NaNoWriMo Young Writers Program was created for writers under the age of 18. NaNoWriMo stands for National Novel Writing Month, which takes place each November. During that month you are challenged to set a word count goal and attempt to write the first draft of a novel within that month.
Camp NaNoWriMo takes place in April and July each year where the challenge is to create a smaller project. Teens also have access to various challenges throughout the year. You can sign up for free with your own email address if you are over 13 or with your class. The site is packed with blog posts and videos from professional writers to help you succeed and grow.
Write the World
Write the World is an international online community of writers ages 13-18. They use writing prompts as the basis for monthly contests you can enter for free. Outside of the contests you can seek peer reviews of your own work and communicate with other young writers. Teachers can even create private groups on the website for their classroom or school to connect both online and in person.
Online Places for Teens to Publish Stories and Poems
Teens today have loads of opportunities to publish their work in both professional and unpaid publications. Communal sites like Wattpad allow writers of all ages to publish creative writing for free while teen-specific magazines publish only the work of teenagers.
With over 65 million users Wattpad is a platform for writers of all ages. Using your Facebook or Google account you can register for a free account if you are over age 13. Then you can upload creative works for others to read.
As you gain readers, you move up the ranks and have the chance to get published or have your story made into a movie by Wattpad Studios. The Teen Fiction section features a variety of categories like romance, humor, and adventure. There are writing contests and awards to help market your stories.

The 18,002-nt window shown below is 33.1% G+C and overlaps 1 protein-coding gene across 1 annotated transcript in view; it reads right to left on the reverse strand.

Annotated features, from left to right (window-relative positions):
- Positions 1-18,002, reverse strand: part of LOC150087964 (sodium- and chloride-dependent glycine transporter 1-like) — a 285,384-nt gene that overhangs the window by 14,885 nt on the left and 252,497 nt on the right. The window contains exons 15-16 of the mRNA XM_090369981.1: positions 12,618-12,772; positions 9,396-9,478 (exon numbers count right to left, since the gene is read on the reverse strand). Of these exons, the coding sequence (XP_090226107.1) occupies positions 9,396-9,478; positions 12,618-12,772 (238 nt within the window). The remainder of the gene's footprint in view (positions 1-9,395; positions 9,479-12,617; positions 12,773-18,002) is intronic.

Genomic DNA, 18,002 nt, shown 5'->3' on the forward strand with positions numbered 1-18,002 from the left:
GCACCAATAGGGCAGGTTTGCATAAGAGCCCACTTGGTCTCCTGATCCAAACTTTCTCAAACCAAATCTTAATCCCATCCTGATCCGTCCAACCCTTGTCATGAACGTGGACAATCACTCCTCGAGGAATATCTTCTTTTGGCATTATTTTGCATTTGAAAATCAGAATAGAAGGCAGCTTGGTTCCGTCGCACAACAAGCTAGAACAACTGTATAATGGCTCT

Penguin Random House replaced Figment in 2018 with Underlined. Like Wattpad you can submit your own creative fiction, but this site does not have a standard system for reviewing stories. You’ll need to create an account with your email address to get started.
Then you can enter contests, take fun quizzes, watch videos from published authors, and find writing-related events. There are forums for registered members and you can edit or comment on stories in the comments section.
One Teen Story
One Teen Story is a quarterly literary magazine featuring only one story per issue from a great writer aged 13 to 19. You need to create a free account to use their submission manager if you want to submit a story for publication.
They are open to all genres of fiction that deal with teen experience, but stories must fall between 2,000 and 4,500 words. There are also themed submission contests with prizes up to $500.
Storybird is similar to Wattpad and Underlined, but is directly aimed at a family-friendly audience. You need to register for a free account then you can submit your own picture books, serialized novels, or poems inspired by the provided free artwork.
Readers give feedback on your creations and you can access the how-to guides for help to improve your writing.
Creative Writing Knows No Age
In the past kids and teenagers weren’t always taken seriously in the literary world. However, today many educators and professionals place a high value on stories and poems written by talented teens. The sooner you get started on your literary journey, the sooner you’ll see your work touching readers.